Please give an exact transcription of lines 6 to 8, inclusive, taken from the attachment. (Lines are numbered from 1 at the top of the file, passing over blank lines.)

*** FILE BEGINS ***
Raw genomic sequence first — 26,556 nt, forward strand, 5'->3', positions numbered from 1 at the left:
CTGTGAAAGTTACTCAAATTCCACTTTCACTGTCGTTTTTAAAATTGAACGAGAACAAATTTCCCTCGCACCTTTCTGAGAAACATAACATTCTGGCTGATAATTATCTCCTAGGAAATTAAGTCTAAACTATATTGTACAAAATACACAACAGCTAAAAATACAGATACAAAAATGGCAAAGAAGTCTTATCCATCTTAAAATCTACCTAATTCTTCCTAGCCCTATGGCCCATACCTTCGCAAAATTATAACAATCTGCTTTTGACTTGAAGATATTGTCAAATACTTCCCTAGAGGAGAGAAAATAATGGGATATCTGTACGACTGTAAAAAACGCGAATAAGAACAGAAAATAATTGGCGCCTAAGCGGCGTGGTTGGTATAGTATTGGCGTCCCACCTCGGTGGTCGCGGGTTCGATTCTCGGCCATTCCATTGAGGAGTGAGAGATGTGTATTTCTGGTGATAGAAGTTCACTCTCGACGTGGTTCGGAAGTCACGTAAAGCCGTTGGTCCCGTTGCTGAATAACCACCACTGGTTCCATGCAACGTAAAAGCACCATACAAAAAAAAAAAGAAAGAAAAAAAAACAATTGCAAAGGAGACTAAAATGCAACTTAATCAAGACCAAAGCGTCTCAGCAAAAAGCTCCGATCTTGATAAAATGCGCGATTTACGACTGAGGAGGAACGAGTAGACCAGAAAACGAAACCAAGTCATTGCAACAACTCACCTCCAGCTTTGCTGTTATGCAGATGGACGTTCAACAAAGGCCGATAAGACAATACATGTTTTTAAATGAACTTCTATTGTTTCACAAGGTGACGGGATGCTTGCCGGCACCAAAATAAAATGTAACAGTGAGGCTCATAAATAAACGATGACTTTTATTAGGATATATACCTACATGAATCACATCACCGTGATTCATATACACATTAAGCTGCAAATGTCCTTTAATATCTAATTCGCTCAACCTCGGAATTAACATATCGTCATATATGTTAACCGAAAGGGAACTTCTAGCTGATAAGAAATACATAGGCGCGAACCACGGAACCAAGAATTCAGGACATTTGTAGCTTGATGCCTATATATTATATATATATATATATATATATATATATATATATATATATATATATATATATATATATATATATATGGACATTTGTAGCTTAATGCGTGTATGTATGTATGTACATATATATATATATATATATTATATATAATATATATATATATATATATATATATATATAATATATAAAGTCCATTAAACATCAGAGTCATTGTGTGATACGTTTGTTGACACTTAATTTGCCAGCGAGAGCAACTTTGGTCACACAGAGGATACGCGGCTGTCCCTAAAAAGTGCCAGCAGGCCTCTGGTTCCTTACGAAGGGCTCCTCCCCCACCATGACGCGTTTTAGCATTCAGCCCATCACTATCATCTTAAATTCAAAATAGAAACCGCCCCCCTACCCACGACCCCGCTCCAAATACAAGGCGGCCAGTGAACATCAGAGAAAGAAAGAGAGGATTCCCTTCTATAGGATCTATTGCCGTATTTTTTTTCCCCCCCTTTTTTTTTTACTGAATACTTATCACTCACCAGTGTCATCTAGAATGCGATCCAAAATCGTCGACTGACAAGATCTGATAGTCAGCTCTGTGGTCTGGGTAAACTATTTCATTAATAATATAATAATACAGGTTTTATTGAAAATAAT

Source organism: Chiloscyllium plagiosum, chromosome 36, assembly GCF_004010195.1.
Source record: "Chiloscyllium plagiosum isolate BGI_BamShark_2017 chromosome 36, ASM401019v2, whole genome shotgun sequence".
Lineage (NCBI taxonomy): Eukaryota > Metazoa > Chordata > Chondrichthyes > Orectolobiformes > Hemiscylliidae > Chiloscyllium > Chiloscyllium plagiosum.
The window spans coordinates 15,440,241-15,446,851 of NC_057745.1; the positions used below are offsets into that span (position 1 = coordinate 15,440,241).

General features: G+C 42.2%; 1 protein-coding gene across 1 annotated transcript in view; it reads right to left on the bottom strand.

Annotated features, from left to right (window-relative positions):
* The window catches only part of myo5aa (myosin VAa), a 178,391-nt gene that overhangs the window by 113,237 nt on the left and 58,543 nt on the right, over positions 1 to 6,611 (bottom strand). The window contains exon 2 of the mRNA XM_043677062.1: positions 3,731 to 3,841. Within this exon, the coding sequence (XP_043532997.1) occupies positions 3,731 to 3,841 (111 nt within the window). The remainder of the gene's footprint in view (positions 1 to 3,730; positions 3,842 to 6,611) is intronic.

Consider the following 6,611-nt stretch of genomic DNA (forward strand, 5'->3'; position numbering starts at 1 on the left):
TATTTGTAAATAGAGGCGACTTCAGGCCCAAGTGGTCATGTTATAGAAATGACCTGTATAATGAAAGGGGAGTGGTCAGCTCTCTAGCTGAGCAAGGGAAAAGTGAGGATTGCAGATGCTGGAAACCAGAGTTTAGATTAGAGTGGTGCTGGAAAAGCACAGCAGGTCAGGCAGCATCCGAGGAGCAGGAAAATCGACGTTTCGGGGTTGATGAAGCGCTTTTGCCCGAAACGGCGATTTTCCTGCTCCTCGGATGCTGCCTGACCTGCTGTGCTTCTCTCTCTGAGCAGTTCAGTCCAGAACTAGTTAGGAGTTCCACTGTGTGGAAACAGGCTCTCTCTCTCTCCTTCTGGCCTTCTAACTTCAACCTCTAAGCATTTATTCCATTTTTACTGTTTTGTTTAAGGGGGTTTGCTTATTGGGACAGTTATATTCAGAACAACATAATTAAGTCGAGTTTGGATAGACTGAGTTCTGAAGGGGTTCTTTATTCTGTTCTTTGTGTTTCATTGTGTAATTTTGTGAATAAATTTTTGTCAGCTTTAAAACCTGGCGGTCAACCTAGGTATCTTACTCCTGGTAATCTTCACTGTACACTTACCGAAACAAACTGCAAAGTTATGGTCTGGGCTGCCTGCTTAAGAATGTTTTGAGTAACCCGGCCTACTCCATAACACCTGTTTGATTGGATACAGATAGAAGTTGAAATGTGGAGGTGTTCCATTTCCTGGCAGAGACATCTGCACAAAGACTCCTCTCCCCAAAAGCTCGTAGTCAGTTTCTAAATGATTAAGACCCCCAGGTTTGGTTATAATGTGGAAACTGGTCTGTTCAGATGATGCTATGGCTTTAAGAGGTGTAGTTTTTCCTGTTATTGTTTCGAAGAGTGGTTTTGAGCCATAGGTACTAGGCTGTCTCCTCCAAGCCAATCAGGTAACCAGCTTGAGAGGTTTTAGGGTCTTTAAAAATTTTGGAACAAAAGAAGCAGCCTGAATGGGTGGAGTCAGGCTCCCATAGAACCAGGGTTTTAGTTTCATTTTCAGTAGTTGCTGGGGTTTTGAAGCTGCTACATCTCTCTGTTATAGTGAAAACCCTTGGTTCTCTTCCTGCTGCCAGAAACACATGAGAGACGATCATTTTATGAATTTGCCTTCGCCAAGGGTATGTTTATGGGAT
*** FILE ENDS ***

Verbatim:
The window spans coordinates 15,440,241-15,446,851 of NC_057745.1; the positions used below are offsets into that span (position 1 = coordinate 15,440,241).

General features: G+C 42.2%; 1 protein-coding gene across 1 annotated transcript in view; it reads right to left on the bottom strand.

Annotated features, from left to right (window-relative positions):